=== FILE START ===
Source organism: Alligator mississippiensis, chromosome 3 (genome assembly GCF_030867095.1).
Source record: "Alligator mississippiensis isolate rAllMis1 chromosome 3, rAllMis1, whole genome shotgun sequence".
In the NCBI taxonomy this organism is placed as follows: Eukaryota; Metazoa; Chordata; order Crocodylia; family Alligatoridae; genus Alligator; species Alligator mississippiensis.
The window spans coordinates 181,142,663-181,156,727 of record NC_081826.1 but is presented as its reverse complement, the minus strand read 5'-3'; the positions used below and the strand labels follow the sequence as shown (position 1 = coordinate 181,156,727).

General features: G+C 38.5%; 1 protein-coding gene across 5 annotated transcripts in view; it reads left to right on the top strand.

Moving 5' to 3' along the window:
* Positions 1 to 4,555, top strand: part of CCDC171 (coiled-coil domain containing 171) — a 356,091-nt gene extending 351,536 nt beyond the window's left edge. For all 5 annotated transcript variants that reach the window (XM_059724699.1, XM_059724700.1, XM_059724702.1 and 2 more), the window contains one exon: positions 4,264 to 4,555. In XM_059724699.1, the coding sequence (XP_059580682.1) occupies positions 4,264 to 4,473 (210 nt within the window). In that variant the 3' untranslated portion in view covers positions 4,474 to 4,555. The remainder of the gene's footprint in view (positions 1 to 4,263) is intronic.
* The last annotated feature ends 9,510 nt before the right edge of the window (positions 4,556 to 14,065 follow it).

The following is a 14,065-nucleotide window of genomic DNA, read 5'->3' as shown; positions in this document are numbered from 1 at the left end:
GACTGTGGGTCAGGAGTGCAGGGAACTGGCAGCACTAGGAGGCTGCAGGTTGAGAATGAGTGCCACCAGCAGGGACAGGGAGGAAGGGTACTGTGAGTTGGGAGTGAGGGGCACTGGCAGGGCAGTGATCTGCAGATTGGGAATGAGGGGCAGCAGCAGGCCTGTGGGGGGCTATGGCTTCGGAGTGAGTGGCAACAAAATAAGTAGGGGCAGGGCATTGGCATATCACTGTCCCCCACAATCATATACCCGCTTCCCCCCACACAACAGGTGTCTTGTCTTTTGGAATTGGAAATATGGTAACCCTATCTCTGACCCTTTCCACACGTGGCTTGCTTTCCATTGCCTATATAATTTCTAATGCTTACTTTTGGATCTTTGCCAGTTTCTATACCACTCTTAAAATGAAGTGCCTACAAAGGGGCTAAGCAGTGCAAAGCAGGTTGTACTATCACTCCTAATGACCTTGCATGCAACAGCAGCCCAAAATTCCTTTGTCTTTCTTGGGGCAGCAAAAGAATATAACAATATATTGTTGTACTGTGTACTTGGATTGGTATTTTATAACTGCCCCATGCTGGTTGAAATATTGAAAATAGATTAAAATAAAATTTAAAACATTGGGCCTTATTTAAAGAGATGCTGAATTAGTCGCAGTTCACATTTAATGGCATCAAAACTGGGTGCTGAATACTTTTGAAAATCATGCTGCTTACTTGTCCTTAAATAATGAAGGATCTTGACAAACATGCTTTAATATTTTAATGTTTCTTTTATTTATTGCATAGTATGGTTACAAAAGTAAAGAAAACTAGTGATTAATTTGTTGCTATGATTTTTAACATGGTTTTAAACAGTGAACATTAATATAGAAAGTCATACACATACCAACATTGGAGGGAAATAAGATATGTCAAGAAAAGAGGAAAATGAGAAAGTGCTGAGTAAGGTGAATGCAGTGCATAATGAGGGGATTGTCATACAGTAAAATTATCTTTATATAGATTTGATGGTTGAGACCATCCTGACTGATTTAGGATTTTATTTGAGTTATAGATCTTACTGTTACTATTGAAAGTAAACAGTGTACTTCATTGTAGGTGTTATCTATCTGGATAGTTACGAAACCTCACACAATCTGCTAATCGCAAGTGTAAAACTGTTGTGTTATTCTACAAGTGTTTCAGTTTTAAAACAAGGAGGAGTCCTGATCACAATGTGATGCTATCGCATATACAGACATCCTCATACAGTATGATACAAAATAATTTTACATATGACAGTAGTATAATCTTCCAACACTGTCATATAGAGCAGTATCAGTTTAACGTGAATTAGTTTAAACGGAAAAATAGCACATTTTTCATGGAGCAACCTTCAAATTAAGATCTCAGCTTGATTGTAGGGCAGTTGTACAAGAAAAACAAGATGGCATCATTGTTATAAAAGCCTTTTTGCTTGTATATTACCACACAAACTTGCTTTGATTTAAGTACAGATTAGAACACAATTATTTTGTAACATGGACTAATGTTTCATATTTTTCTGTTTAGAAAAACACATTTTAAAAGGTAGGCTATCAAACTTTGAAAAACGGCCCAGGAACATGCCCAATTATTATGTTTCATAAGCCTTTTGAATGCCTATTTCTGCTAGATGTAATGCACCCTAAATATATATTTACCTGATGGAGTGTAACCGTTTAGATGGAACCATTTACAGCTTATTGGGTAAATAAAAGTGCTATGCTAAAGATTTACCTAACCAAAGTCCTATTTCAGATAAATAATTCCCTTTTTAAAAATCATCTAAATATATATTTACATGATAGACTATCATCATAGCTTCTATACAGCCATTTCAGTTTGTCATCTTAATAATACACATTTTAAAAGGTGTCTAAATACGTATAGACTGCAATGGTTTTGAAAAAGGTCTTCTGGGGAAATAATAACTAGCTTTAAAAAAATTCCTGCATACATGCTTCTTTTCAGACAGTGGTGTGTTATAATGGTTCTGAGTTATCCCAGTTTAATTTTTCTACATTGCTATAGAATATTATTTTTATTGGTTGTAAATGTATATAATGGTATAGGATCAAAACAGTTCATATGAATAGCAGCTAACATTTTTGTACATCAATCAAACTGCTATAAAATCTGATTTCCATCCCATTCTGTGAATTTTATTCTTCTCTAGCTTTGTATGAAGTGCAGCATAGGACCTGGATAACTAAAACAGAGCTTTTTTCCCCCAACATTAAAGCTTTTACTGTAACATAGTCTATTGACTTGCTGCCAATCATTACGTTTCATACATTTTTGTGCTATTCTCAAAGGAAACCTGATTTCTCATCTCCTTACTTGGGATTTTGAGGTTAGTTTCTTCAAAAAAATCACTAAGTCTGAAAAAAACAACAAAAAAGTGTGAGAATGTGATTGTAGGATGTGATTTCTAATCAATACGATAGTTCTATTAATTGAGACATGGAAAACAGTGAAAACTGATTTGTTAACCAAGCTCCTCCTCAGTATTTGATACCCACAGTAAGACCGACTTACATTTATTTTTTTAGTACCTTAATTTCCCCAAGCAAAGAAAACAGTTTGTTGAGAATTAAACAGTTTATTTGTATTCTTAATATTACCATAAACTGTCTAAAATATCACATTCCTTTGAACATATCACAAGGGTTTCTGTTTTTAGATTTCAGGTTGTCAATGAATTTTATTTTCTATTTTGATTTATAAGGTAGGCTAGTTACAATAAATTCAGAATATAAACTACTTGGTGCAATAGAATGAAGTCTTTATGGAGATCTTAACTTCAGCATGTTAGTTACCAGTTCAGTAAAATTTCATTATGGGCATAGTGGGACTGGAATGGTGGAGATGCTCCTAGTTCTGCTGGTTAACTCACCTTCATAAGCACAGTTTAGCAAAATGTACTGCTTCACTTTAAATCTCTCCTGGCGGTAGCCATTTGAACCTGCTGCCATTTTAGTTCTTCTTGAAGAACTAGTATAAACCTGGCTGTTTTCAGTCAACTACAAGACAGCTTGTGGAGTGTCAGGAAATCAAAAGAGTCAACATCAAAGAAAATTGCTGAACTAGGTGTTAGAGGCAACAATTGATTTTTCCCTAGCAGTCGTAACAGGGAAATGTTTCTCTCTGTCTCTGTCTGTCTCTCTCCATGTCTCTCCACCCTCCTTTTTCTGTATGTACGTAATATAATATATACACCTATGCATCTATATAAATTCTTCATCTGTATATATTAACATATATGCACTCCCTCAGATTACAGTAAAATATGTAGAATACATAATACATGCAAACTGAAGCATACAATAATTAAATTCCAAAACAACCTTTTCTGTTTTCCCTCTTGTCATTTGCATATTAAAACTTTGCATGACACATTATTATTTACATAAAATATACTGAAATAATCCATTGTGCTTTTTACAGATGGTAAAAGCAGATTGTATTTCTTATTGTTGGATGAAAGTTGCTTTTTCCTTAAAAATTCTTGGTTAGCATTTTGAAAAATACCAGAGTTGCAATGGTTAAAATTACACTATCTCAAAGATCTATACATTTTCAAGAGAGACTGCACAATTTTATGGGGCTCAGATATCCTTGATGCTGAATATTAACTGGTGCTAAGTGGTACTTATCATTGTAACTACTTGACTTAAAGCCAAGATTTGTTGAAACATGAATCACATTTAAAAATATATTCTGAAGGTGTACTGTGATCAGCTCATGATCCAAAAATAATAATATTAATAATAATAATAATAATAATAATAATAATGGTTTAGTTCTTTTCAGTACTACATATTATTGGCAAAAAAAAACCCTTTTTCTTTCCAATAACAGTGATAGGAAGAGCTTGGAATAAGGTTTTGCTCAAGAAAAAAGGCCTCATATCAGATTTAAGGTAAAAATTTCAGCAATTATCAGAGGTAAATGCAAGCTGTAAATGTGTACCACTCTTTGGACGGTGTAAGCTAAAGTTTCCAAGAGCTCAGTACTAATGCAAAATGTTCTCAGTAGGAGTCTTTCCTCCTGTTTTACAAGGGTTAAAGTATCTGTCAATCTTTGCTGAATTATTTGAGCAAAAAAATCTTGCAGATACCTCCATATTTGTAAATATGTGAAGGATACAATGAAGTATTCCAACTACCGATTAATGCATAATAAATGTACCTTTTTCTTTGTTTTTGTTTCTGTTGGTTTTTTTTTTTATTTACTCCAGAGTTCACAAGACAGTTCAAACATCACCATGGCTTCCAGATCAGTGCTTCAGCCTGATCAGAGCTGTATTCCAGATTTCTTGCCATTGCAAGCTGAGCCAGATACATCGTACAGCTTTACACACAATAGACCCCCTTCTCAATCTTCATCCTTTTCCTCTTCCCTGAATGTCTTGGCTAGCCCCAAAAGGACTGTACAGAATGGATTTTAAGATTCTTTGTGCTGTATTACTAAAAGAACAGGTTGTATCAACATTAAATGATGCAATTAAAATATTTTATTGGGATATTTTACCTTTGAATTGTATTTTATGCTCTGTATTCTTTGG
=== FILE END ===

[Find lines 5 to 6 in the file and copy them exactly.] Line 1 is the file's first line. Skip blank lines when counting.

General features: G+C 38.5%; 1 protein-coding gene across 5 annotated transcripts in view; it reads left to right on the top strand.

Moving 5' to 3' along the window: